New school year to bring some changes, growth to Madison City Schools

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MADISON, Ala. (WHNT) - The new school year is bringing some changes to Madison City Schools.

Superintendent Dr. Dee Fowler says there's a lot to be excited about in the district.

Two schools have undergone major construction projects.

Bob Jones High School received a complete renovation that should be nearly complete by the time students return on August 5.

Madison Elementary received an extensive overhaul of its HVAC system and lighting, along with other improvements.

There are also some changes to curriculum in the district.

Last year, Madison City Schools began offering exploratory classes to 7th and 8th grade students.

The classes covered subjects the students had signified an interest in, such as computers and veterinary medicine. The program was such a success, system leaders decided to expand the classes this year, making them available to 5th and 6th graders, as well.

High school students will find some changes of their own.

Both Bob Jones and James Clemens are on a four-block schedule. However, this year, students will have the option of adding a zero block or fifth block.

Zero block classes will be offered before the official school day begins. Fifth block classes will take place after the official day ends.

In addition, online classes that were first offered over the summer will continue into the fall.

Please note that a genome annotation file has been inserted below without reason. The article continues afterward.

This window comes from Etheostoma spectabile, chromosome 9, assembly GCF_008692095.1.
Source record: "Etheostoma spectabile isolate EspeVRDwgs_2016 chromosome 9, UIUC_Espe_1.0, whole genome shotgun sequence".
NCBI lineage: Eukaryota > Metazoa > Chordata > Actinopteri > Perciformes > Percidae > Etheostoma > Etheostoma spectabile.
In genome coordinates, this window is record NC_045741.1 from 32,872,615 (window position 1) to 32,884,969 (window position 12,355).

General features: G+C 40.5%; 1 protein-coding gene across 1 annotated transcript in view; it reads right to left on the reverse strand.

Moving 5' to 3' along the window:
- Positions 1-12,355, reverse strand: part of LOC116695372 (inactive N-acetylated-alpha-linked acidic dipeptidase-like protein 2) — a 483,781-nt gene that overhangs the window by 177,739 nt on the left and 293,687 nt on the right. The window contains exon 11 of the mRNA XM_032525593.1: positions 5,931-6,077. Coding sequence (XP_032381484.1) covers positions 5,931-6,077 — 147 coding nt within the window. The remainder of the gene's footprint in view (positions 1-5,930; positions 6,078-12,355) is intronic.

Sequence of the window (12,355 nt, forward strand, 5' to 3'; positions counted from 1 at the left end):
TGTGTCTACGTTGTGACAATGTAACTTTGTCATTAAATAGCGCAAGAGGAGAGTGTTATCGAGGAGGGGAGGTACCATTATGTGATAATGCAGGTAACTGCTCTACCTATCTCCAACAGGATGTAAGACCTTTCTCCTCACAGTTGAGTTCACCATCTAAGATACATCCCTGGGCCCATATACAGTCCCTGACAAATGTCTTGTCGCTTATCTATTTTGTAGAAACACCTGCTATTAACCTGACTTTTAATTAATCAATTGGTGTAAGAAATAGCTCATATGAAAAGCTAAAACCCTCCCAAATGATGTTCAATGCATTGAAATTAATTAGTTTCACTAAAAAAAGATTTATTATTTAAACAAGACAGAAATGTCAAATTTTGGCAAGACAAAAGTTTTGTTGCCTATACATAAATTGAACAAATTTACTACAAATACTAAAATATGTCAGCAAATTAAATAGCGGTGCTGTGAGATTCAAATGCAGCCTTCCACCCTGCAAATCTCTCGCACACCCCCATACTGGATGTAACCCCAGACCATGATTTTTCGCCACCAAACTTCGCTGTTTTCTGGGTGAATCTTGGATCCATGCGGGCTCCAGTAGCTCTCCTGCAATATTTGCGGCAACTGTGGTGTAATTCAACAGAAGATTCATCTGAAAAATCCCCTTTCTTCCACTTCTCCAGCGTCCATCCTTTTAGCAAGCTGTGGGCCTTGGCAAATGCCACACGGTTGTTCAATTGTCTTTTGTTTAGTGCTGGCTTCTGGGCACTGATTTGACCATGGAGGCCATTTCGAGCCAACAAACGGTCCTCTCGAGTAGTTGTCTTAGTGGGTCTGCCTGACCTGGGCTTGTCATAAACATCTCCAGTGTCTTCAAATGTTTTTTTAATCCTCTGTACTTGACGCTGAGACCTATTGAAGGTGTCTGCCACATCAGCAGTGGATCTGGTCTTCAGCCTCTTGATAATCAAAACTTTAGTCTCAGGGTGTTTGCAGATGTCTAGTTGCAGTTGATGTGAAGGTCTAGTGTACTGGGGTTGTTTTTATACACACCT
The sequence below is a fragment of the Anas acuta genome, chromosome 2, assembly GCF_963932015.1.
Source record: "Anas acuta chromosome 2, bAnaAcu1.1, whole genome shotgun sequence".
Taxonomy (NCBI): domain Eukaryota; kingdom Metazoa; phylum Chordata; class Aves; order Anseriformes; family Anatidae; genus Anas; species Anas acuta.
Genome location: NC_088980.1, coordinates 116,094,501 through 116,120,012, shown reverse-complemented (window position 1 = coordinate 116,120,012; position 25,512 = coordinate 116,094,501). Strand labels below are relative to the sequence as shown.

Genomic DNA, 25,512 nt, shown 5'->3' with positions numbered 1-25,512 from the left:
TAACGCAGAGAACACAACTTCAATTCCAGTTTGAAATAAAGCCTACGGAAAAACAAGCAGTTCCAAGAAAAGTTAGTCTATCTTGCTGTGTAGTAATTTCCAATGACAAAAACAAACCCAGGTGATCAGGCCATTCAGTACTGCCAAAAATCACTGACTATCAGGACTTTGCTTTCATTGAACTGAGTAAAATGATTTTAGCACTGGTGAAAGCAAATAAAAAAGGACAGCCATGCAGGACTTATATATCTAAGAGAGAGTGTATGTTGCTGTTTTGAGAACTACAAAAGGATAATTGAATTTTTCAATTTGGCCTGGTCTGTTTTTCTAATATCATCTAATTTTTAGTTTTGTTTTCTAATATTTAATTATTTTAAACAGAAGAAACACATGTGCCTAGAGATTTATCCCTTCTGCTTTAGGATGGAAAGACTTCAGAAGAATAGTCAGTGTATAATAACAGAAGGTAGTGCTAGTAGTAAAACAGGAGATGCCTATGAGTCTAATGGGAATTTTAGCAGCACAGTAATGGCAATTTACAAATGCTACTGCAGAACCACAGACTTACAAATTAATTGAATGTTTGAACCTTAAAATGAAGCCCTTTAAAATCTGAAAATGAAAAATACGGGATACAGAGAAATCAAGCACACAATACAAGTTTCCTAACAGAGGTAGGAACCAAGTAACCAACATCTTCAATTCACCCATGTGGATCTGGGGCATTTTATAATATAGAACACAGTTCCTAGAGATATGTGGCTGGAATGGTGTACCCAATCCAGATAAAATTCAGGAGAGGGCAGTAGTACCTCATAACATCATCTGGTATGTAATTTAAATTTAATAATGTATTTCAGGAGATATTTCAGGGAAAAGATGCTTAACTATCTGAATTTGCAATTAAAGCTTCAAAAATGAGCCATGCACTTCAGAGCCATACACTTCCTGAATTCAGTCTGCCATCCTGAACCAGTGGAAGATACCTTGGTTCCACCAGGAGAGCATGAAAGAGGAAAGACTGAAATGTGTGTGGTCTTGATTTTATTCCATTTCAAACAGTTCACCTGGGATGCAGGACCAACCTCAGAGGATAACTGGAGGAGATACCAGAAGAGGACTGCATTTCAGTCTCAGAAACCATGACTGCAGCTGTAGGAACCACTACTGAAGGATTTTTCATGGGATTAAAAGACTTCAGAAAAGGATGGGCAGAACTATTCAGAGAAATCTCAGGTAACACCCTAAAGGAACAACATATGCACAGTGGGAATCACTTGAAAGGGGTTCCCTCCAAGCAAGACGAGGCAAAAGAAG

The changes reflect the administration's goal to give students more flexibility in their education.

Dr. Fowler says, "I believe that education has changed more in the last two to three years than it has in the last 35 years."

Further changes are occurring at the administration-level.

"We're very excited about new leadership inside the school district," says Dr. Fowler, adding, "we have 11 schools and six of the schools have a different administrator as principal or assistant principal."

Administrators are also excited about the recent release of ACT Aspire scores, which showed Madison City students scoring well above the national average in math, reading and science.

Such scores help support the system's reputation as one of the best school districts in the state and guarantee it will continue to grow.

Dr. Fowler says, "we always say one of our biggest challenges is keeping growth positive."

The system is currently approaching an enrollment of nearly 9,700. Another 200 to 300 students are expected to enroll during the course of the year.

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